End the discriminatory practice of not allowing gays and lesbians to give blood

Dear Editor,

I refer with interest to the letter in Tuesday’s Stabroek News written by Vidyaratha Kissoon captioned ‘LGBT should be allowed to donate blood in Guyana’ and reinforce my support for the points made by the writer, since I was planning to pen a few similar words.

The sheer stupidity of the regulation debarring gay people from donating blood has resulted in a worldwide fight for governments to change the stipulation. The Canadian Blood Services, only a few months ago lifted its ban on gay men not being allowed to give blood. However, they must be abstinent for 5 years. In Britain and Australia, gay men who have not had sex within a year are also allowed to donate. In South Africa, it is six months, but the USA has instituted a lifetime ban, though there is also major opposition there.

The writer is correct. Gays are being singled out in the ‘risk’ they pose. Don’t straight people pose that risk too? Do gay people alone have HIV/AIDS? I came out in August. As I made my way to the N/A Blood Bank a few weeks ago, I was told that I cannot donate blood any more. I was a regular blood donor over the past three years or so. So now that everyone knows, will the blood service trace all the blood I donated over the past 3 years to see where it went and if it had any risks? There is a price to pay for being honest in this place. I can live with that though.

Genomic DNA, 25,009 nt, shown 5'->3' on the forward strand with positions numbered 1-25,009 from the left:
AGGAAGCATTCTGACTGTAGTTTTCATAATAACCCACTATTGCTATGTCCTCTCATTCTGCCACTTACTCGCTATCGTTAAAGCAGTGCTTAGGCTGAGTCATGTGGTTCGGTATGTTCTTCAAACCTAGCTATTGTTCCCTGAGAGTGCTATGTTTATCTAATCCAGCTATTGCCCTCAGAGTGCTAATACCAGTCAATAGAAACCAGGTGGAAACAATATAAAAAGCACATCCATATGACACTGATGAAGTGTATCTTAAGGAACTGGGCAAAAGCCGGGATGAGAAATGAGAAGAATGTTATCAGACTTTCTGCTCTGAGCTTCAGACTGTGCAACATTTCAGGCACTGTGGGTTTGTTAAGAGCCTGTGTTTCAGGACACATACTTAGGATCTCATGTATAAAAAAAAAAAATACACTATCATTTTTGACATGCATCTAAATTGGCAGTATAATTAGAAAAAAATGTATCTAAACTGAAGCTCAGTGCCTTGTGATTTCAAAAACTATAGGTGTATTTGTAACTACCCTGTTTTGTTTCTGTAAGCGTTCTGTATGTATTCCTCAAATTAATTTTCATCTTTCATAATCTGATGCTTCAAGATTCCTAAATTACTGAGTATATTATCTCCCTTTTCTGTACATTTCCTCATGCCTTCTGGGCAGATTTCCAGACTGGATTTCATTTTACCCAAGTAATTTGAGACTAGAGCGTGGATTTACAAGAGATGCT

Let’s end this discriminatory practice and allow gays and lesbians to give blood, while at the same time ensuring strict measures are put in place to screen everyone’s blood—gay, lesbian or straight! Isn’t that what’s supposed to be done anyhow?

My blood was wanted when they did not know I was gay. And now what they are saying in reality is that my blood is not wanted, now that they know I am gay. Isn’t that nonsense? More so isn’t that discriminatory? But it isn’t me who will be losing. Every year, 18 lives will be deprived of blood to which I would have and could have donated (3 lives per donation; 6 donations per year). Sad indeed. I wonder too how the blood bank knows how honest people are when they answer those questions before donating blood.

Yours faithfully,
Leon Suseran

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